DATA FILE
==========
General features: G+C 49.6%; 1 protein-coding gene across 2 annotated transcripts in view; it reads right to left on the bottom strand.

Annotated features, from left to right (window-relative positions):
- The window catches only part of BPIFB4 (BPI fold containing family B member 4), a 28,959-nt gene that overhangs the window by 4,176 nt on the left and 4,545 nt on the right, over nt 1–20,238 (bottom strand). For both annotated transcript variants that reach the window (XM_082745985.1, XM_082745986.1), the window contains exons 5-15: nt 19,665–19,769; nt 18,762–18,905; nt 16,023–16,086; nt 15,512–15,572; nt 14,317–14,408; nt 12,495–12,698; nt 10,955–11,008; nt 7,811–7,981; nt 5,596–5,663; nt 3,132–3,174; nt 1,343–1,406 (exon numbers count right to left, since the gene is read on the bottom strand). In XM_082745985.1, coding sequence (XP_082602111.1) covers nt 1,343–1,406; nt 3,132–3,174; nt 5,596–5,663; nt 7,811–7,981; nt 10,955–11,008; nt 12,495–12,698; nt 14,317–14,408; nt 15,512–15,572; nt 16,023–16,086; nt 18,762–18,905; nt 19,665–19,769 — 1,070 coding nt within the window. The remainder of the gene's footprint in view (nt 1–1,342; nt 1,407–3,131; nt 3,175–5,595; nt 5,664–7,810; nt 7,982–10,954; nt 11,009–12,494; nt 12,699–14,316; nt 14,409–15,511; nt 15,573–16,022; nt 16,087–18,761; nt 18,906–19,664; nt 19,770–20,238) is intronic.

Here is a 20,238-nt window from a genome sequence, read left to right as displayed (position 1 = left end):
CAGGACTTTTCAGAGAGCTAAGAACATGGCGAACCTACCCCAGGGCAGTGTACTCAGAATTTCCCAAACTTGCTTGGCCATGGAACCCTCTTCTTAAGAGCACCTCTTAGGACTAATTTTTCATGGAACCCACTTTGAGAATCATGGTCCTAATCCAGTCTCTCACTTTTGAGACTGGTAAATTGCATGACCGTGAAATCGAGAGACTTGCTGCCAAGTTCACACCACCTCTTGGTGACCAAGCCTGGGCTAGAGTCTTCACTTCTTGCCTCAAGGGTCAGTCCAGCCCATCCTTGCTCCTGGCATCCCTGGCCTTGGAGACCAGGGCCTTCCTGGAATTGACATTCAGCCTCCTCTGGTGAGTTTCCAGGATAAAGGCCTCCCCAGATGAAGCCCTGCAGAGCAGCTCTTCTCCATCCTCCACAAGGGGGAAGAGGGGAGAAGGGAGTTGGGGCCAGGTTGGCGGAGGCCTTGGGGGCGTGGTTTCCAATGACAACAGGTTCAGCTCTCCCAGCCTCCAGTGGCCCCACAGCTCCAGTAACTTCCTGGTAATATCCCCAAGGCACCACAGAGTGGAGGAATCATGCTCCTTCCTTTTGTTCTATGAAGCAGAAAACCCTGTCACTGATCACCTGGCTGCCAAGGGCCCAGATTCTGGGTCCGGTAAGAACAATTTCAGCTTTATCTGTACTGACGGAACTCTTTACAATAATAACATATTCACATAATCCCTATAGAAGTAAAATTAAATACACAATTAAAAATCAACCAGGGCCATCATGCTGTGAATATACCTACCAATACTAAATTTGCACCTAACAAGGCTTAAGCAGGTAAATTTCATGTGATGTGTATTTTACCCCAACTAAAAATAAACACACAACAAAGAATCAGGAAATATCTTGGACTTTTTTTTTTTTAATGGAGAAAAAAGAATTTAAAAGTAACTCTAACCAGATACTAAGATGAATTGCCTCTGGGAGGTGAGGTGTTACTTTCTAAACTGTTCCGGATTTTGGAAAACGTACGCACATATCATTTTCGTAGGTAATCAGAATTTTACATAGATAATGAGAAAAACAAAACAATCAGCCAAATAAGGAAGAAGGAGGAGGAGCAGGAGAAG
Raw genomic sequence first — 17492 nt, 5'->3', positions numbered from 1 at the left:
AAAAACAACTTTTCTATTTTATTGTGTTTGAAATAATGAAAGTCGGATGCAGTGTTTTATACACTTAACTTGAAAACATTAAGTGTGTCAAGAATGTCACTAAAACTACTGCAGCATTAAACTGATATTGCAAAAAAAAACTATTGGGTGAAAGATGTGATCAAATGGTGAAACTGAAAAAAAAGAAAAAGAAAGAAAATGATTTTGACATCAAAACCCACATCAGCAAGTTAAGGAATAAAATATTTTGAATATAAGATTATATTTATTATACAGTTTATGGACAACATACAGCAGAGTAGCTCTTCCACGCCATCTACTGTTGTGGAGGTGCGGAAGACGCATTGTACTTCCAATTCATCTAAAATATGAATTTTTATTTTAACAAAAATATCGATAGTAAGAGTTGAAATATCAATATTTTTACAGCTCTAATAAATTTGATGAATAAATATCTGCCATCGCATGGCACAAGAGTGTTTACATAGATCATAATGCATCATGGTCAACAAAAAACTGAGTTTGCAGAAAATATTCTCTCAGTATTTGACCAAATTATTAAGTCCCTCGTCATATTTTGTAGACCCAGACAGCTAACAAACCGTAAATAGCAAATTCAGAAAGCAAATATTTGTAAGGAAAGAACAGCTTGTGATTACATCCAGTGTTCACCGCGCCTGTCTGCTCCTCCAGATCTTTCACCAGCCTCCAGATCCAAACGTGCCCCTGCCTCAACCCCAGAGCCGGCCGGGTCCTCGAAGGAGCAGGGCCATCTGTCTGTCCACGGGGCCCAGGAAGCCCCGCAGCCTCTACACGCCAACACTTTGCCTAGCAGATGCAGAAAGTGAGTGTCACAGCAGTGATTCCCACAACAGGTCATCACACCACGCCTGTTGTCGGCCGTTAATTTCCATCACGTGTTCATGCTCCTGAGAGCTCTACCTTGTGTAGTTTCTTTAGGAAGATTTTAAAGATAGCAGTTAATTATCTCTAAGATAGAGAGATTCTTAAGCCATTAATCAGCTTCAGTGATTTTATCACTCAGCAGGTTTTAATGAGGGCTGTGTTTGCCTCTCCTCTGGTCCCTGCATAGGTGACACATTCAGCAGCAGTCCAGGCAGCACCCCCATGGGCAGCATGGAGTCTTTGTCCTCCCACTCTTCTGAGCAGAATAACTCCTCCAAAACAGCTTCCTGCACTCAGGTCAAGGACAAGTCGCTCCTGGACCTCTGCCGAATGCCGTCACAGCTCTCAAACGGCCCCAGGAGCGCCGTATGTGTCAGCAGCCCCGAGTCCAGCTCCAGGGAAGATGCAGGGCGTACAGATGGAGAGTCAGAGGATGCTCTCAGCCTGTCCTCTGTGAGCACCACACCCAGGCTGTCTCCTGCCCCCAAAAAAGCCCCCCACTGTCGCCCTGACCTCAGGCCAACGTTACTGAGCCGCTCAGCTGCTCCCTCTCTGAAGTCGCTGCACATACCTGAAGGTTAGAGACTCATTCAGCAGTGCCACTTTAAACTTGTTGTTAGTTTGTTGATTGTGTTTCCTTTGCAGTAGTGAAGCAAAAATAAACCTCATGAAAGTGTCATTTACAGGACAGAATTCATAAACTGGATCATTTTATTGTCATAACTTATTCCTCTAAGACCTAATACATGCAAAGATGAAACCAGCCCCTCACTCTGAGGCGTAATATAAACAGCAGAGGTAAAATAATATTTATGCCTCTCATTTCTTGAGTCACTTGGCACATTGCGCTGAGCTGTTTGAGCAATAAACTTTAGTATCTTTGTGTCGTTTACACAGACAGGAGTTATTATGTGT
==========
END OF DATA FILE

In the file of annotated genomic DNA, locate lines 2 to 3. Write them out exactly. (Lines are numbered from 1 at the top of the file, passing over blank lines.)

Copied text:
Annotated features, from left to right (window-relative positions):
- The window catches only part of BPIFB4 (BPI fold containing family B member 4), a 28,959-nt gene that overhangs the window by 4,176 nt on the left and 4,545 nt on the right, over nt 1–20,238 (bottom strand). For both annotated transcript variants that reach the window (XM_082745985.1, XM_082745986.1), the window contains exons 5-15: nt 19,665–19,769; nt 18,762–18,905; nt 16,023–16,086; nt 15,512–15,572; nt 14,317–14,408; nt 12,495–12,698; nt 10,955–11,008; nt 7,811–7,981; nt 5,596–5,663; nt 3,132–3,174; nt 1,343–1,406 (exon numbers count right to left, since the gene is read on the bottom strand). In XM_082745985.1, coding sequence (XP_082602111.1) covers nt 1,343–1,406; nt 3,132–3,174; nt 5,596–5,663; nt 7,811–7,981; nt 10,955–11,008; nt 12,495–12,698; nt 14,317–14,408; nt 15,512–15,572; nt 16,023–16,086; nt 18,762–18,905; nt 19,665–19,769 — 1,070 coding nt within the window. The remainder of the gene's footprint in view (nt 1–1,342; nt 1,407–3,131; nt 3,175–5,595; nt 5,664–7,810; nt 7,982–10,954; nt 11,009–12,494; nt 12,699–14,316; nt 14,409–15,511; nt 15,573–16,022; nt 16,087–18,761; nt 18,906–19,664; nt 19,770–20,238) is intronic.